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The First Requirement of Leadership

This BreakPoint article poses the question: Does a leader's private morality have anything to do with his or her public life?

I would answer yes to that question just as Chuck Colson does. A leader leads by example so a person that shows good judgment in his/her private life has the foundation for a position of leadership.

I suspect that the ulterior motive here is the story of the French philosopher Jean-Jacques Rousseau as told by Chuck Colson. Mr. Rousseau (according to Colson) publicly suggested that people should have complete loyalty to the state, even above family, church and workplace. The story goes on about his lack of responsibility for the children he fathered.

Coming from a libertarian world view, of course I disagree with Mr. Rousseau's philosophy that the state is the most important aspect to a person's life. However I suspect that the intent here is to show how irresponsible Mr. Rousseau was in his personal life so his philosophy must be similar corrupt. Perhaps Mr Colson seeks to imply that because Mr Rousseau's life did not reveal an admirable private morality, so this philosophy must be wrong, so the church is important to people (counter to that philosophy). If that is the goal, bashing a person's life does not make a good argument against any philosophy he might have shared with others.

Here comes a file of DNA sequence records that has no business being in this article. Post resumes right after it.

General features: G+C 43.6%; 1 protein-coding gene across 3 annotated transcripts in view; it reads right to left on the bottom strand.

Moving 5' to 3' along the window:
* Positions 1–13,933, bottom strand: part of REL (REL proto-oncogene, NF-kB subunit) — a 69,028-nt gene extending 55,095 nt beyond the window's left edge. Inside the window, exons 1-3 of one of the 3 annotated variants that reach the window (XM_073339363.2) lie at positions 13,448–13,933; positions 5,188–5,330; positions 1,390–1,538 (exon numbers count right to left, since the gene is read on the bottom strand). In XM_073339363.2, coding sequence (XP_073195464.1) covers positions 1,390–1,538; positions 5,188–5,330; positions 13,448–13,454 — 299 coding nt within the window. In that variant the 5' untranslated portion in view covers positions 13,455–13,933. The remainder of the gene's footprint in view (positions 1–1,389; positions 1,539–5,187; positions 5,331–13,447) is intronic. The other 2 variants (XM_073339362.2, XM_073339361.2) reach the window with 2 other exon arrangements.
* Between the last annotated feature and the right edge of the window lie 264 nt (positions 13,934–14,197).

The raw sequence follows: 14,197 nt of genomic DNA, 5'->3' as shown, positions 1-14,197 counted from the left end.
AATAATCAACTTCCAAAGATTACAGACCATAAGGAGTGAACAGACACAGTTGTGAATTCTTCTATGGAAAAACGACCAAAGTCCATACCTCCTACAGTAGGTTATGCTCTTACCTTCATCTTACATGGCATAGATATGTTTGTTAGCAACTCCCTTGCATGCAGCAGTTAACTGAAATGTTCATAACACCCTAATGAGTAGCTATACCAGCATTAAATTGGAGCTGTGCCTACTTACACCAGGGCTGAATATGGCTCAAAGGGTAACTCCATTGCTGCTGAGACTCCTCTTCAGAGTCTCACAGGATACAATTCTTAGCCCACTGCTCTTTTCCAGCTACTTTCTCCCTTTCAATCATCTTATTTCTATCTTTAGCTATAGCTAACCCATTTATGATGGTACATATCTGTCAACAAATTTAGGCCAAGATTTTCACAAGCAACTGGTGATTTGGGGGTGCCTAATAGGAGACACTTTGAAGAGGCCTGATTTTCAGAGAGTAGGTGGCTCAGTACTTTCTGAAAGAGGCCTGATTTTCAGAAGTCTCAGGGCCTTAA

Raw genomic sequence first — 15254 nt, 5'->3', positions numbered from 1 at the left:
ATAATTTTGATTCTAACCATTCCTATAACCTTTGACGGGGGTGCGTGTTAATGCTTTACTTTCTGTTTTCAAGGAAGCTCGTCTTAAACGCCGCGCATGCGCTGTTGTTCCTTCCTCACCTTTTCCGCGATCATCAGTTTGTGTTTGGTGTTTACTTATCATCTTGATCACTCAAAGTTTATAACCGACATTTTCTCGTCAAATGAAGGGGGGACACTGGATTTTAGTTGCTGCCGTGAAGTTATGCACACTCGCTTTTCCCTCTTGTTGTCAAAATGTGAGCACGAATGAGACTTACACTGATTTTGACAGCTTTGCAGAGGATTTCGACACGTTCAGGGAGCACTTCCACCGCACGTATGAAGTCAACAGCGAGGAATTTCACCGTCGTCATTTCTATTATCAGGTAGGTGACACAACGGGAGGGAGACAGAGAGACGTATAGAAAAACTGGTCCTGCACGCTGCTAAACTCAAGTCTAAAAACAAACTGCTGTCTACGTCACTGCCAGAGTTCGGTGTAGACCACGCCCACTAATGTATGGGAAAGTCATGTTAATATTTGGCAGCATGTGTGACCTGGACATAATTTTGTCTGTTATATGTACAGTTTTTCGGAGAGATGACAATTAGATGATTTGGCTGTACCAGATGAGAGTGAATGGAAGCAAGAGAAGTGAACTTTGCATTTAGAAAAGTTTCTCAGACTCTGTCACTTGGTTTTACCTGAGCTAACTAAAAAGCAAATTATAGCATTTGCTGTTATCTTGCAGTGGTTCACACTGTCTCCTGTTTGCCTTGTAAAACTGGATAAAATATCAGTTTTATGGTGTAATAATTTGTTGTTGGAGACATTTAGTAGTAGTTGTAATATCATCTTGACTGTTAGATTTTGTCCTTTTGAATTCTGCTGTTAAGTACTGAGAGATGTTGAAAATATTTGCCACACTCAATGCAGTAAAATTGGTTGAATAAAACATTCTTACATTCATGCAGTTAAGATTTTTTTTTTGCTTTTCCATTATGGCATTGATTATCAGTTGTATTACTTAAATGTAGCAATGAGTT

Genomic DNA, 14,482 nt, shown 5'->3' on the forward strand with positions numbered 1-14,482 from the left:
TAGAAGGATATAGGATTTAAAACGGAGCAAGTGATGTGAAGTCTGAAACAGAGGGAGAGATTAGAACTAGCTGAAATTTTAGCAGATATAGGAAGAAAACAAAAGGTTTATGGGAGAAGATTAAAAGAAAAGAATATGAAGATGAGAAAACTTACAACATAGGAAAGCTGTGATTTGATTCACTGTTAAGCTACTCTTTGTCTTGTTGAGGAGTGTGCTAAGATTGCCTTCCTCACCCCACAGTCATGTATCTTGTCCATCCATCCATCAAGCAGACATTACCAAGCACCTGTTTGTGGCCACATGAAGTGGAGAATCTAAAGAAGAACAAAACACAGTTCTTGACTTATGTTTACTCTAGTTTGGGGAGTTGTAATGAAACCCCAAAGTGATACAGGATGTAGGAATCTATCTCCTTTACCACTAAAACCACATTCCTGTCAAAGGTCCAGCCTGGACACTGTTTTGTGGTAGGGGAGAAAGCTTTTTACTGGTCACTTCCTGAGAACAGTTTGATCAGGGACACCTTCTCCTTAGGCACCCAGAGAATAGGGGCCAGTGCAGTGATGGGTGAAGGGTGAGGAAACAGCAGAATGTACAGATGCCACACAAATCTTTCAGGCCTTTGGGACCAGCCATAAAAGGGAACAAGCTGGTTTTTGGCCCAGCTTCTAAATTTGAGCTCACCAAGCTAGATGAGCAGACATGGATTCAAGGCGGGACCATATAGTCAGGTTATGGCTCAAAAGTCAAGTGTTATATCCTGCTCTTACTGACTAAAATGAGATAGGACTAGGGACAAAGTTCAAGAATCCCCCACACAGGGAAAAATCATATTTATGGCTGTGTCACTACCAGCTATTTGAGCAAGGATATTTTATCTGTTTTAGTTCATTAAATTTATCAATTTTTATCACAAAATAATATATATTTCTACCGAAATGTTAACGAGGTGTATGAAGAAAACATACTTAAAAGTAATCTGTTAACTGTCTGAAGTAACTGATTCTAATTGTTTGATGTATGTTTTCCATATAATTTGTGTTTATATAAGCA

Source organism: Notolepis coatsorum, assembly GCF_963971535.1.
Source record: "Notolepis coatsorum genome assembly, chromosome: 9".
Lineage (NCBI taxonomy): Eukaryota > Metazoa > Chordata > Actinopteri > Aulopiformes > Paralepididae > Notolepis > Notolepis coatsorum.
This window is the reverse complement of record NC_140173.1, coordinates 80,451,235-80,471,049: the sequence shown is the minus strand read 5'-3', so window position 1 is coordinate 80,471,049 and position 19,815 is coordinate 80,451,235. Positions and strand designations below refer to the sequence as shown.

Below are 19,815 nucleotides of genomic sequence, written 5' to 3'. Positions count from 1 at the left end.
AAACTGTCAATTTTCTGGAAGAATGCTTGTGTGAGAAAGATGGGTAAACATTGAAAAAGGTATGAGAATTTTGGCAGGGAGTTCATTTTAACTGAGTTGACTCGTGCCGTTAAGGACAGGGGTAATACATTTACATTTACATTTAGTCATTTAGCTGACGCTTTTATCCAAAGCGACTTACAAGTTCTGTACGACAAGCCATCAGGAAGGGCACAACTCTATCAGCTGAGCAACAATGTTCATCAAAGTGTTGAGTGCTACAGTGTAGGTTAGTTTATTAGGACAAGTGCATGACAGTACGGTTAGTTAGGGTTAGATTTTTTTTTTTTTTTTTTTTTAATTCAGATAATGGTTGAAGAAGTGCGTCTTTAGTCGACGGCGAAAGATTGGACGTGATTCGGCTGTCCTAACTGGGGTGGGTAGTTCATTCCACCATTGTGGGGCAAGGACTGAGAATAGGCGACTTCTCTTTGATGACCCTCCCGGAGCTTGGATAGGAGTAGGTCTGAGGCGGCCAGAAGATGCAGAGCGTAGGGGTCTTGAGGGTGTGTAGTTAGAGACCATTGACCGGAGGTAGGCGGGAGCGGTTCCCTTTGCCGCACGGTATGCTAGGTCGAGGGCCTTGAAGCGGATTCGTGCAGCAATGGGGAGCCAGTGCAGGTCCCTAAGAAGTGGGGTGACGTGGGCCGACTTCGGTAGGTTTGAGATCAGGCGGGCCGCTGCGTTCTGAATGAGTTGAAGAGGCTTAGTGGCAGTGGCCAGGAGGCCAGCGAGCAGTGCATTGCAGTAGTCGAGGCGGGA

The article concludes with a moving story about George Washington, one of our country's first leaders. There are certainly many books and articles about our first President, including how he recognized that his actions would set a precedent for all his successors. I can only point out that he was a product of his times. He was influenced by the writers of his day. He also was a slave owner though his views on the matter changed over his life time.

As we look at the leaders in the past, we must recognize the times they lived in. As we evaluate our possible leaders in our time, we look for the values that we consider important.

For example, as our republic has decayed into a democracy beholden to special interests, our potential leaders political now emphasize how a stronger government can address the fears of the populace even as they seek to increase their own power and affluence. A number of religious leaders seek to bring religion into politics, to rid our lives of evil influences through legal actions (like bans on gay marriages, as if gay marriage REALLY has anything to do with divorces among heterosexuals).

We need leaders that can remove the government intrusion into our lives. We need leaders that do not let those that seek laws and rules for moral behavior from ancient manuscripts into influential positions.

Our Founding Fathers attempted to create a framework for a very limited government, that was encumbered by checks and balances to prevent the excesses seen by their government in England. Our American democracy has reached a similar level of corruption and excesses, as those in leadership positions enrich their supporters, lead wars of aggression into foreign lands and now seek to restrict our natural human rights, supposedly needed in a manufactured 'war on terrorists' that was the natural result of our inept foreign policies.

We will need new leaders if America will survive this political turmoil. Unfortunately, these inspired leaders must drastically change the political system rather than strengthening it, as has happened in each administration.

The original link in case the article ever returns to Breakpoint:

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created - Mar 2005
last change - 03/12/2005
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